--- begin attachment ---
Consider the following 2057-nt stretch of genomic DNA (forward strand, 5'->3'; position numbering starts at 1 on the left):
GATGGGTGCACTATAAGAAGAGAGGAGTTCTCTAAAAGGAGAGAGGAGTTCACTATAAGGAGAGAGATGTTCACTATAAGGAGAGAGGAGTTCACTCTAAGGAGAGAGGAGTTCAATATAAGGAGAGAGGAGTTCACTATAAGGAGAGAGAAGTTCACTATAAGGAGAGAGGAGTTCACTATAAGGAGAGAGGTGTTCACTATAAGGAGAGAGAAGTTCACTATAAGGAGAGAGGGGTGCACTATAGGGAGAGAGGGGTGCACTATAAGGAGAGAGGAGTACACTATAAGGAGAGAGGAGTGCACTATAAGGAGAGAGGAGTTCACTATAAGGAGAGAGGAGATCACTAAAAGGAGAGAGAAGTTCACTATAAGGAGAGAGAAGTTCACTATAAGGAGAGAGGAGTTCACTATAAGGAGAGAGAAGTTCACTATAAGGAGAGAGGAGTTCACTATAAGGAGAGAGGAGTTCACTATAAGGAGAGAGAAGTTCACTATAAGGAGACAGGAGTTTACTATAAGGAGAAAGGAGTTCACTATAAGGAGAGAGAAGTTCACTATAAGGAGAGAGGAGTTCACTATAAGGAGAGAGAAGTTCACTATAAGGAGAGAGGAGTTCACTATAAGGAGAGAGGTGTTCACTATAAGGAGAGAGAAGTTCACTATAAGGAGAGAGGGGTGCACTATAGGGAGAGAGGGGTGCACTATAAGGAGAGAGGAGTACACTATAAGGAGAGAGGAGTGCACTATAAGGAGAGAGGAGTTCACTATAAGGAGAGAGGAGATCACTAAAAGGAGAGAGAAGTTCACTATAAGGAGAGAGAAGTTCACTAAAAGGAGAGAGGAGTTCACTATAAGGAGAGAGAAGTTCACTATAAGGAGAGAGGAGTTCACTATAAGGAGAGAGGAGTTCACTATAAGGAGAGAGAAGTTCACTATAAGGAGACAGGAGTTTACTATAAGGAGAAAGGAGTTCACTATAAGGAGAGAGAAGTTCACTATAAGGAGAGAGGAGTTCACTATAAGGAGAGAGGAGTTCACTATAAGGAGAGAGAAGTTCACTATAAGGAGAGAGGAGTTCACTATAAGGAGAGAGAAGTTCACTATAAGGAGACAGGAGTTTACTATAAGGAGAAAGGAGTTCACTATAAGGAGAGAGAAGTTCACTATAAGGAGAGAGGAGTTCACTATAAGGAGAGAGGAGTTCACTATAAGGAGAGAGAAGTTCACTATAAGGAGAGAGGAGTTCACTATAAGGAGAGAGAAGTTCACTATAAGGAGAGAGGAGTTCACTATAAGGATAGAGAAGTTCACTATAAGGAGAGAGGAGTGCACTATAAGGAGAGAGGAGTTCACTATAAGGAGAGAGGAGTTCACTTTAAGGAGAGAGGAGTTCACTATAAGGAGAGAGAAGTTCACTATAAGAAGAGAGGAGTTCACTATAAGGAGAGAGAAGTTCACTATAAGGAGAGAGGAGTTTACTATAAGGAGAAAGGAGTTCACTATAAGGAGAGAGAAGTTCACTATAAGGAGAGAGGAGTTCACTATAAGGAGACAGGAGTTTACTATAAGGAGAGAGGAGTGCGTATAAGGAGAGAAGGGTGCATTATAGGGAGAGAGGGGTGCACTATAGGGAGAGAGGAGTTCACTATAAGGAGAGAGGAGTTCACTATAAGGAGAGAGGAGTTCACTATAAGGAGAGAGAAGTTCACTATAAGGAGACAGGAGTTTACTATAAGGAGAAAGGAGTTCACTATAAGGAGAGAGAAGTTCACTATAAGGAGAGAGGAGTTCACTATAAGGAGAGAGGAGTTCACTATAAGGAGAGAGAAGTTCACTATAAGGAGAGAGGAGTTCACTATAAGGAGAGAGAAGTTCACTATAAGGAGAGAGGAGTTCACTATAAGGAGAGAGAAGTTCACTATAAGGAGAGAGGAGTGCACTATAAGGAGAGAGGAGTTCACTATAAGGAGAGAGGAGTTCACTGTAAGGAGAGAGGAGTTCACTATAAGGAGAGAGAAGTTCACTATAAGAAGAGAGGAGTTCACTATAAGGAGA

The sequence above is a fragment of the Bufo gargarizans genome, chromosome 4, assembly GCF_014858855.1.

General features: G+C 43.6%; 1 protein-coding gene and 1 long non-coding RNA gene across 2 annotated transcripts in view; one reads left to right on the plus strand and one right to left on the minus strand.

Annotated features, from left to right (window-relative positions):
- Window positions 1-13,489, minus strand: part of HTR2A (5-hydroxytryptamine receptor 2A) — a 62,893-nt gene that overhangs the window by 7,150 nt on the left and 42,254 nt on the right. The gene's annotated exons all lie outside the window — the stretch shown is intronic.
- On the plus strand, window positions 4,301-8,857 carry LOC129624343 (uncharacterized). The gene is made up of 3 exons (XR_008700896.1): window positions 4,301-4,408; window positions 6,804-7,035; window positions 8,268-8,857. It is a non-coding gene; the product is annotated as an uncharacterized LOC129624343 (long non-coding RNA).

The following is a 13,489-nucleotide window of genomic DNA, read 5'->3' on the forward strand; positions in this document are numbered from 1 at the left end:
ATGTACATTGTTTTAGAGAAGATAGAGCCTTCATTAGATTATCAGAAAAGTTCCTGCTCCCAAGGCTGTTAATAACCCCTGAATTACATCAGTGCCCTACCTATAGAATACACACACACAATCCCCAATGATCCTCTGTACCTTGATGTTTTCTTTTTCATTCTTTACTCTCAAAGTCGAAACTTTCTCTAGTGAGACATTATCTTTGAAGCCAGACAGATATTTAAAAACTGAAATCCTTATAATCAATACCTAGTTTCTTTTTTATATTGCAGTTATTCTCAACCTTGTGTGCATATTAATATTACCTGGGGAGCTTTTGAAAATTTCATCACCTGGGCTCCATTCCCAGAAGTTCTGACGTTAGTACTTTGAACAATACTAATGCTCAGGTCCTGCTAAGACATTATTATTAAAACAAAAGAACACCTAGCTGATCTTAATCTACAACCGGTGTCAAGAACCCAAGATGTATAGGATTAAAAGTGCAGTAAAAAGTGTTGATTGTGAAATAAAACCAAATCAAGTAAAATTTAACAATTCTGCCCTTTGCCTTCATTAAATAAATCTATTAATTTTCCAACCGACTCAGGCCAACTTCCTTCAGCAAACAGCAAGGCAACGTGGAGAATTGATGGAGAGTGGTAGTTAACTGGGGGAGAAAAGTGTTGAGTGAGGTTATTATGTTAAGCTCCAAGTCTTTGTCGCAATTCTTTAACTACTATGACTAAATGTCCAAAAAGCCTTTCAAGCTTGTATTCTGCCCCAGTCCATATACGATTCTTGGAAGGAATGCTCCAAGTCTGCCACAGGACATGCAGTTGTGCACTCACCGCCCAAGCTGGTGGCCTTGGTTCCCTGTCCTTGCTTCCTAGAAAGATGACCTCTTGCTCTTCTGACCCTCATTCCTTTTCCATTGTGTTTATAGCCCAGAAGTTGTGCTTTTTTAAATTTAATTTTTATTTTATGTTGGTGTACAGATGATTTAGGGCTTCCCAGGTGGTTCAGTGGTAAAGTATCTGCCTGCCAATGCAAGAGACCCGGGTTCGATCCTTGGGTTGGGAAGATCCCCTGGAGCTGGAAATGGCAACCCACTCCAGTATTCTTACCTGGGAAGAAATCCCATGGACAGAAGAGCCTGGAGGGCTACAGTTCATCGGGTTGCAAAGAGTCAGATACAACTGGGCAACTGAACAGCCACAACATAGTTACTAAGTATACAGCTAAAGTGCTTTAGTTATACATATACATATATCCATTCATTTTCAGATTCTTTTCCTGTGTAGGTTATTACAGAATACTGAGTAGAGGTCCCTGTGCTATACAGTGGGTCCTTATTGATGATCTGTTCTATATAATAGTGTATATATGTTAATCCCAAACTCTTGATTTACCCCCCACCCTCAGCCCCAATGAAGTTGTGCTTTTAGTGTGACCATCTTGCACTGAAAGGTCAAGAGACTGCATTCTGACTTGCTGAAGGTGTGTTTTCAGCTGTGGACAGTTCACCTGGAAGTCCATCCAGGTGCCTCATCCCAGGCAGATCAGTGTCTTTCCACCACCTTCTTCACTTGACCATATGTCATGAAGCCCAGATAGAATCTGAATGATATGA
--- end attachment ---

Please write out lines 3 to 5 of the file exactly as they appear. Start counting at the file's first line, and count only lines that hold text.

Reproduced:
The sequence above is a fragment of the Bufo gargarizans genome, chromosome 4, assembly GCF_014858855.1.

General features: G+C 43.6%; 1 protein-coding gene and 1 long non-coding RNA gene across 2 annotated transcripts in view; one reads left to right on the plus strand and one right to left on the minus strand.

Annotated features, from left to right (window-relative positions):